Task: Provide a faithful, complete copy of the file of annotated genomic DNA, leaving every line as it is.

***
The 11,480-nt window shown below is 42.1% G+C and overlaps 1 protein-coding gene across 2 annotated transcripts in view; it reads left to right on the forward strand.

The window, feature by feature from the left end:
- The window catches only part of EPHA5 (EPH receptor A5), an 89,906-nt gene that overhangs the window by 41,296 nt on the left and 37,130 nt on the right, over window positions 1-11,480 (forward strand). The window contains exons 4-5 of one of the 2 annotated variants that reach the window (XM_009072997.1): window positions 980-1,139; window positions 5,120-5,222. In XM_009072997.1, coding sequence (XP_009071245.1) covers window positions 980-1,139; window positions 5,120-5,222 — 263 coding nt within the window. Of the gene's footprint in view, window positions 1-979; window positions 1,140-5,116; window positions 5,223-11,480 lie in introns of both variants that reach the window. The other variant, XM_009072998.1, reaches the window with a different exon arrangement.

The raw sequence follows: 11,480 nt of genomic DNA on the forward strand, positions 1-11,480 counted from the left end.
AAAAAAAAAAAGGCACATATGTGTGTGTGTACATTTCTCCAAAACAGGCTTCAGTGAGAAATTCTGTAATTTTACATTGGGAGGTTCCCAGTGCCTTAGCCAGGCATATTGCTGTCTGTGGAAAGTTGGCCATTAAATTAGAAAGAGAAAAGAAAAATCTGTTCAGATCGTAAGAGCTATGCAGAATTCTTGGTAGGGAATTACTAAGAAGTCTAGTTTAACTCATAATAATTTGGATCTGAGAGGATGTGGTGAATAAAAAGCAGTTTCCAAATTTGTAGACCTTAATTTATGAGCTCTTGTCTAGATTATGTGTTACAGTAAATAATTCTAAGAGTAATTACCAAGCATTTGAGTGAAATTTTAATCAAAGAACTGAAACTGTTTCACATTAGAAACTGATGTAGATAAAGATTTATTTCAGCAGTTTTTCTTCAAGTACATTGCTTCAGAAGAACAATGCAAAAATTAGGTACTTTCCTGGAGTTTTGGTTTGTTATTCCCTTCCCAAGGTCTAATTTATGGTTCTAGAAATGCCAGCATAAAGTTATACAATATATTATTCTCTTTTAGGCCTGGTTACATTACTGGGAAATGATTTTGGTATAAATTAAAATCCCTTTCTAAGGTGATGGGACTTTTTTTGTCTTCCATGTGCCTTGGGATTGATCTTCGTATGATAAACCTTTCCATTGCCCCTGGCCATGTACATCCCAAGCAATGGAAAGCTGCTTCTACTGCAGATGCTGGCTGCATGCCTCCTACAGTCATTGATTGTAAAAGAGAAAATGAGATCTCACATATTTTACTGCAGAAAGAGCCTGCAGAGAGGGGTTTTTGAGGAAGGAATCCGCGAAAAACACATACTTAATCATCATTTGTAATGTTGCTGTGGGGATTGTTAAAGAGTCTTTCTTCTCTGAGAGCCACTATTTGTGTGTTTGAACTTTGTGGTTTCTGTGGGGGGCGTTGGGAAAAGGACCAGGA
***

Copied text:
The 11,480-nt window shown below is 42.1% G+C and overlaps 1 protein-coding gene across 2 annotated transcripts in view; it reads left to right on the forward strand.

The window, feature by feature from the left end:
- The window catches only part of EPHA5 (EPH receptor A5), an 89,906-nt gene that overhangs the window by 41,296 nt on the left and 37,130 nt on the right, over window positions 1-11,480 (forward strand). The window contains exons 4-5 of one of the 2 annotated variants that reach the window (XM_009072997.1): window positions 980-1,139; window positions 5,120-5,222. In XM_009072997.1, coding sequence (XP_009071245.1) covers window positions 980-1,139; window positions 5,120-5,222 — 263 coding nt within the window. Of the gene's footprint in view, window positions 1-979; window positions 1,140-5,116; window positions 5,223-11,480 lie in introns of both variants that reach the window. The other variant, XM_009072998.1, reaches the window with a different exon arrangement.

The raw sequence follows: 11,480 nt of genomic DNA on the forward strand, positions 1-11,480 counted from the left end.
AAAAAAAAAAAGGCACATATGTGTGTGTGTACATTTCTCCAAAACAGGCTTCAGTGAGAAATTCTGTAATTTTACATTGGGAGGTTCCCAGTGCCTTAGCCAGGCATATTGCTGTCTGTGGAAAGTTGGCCATTAAATTAGAAAGAGAAAAGAAAAATCTGTTCAGATCGTAAGAGCTATGCAGAATTCTTGGTAGGGAATTACTAAGAAGTCTAGTTTAACTCATAATAATTTGGATCTGAGAGGATGTGGTGAATAAAAAGCAGTTTCCAAATTTGTAGACCTTAATTTATGAGCTCTTGTCTAGATTATGTGTTACAGTAAATAATTCTAAGAGTAATTACCAAGCATTTGAGTGAAATTTTAATCAAAGAACTGAAACTGTTTCACATTAGAAACTGATGTAGATAAAGATTTATTTCAGCAGTTTTTCTTCAAGTACATTGCTTCAGAAGAACAATGCAAAAATTAGGTACTTTCCTGGAGTTTTGGTTTGTTATTCCCTTCCCAAGGTCTAATTTATGGTTCTAGAAATGCCAGCATAAAGTTATACAATATATTATTCTCTTTTAGGCCTGGTTACATTACTGGGAAATGATTTTGGTATAAATTAAAATCCCTTTCTAAGGTGATGGGACTTTTTTTGTCTTCCATGTGCCTTGGGATTGATCTTCGTATGATAAACCTTTCCATTGCCCCTGGCCATGTACATCCCAAGCAATGGAAAGCTGCTTCTACTGCAGATGCTGGCTGCATGCCTCCTACAGTCATTGATTGTAAAAGAGAAAATGAGATCTCACATATTTTACTGCAGAAAGAGCCTGCAGAGAGGGGTTTTTGAGGAAGGAATCCGCGAAAAACACATACTTAATCATCATTTGTAATGTTGCTGTGGGGATTGTTAAAGAGTCTTTCTTCTCTGAGAGCCACTATTTGTGTGTTTGAACTTTGTGGTTTCTGTGGGGGGCGTTGGGAAAAGGACCAGGA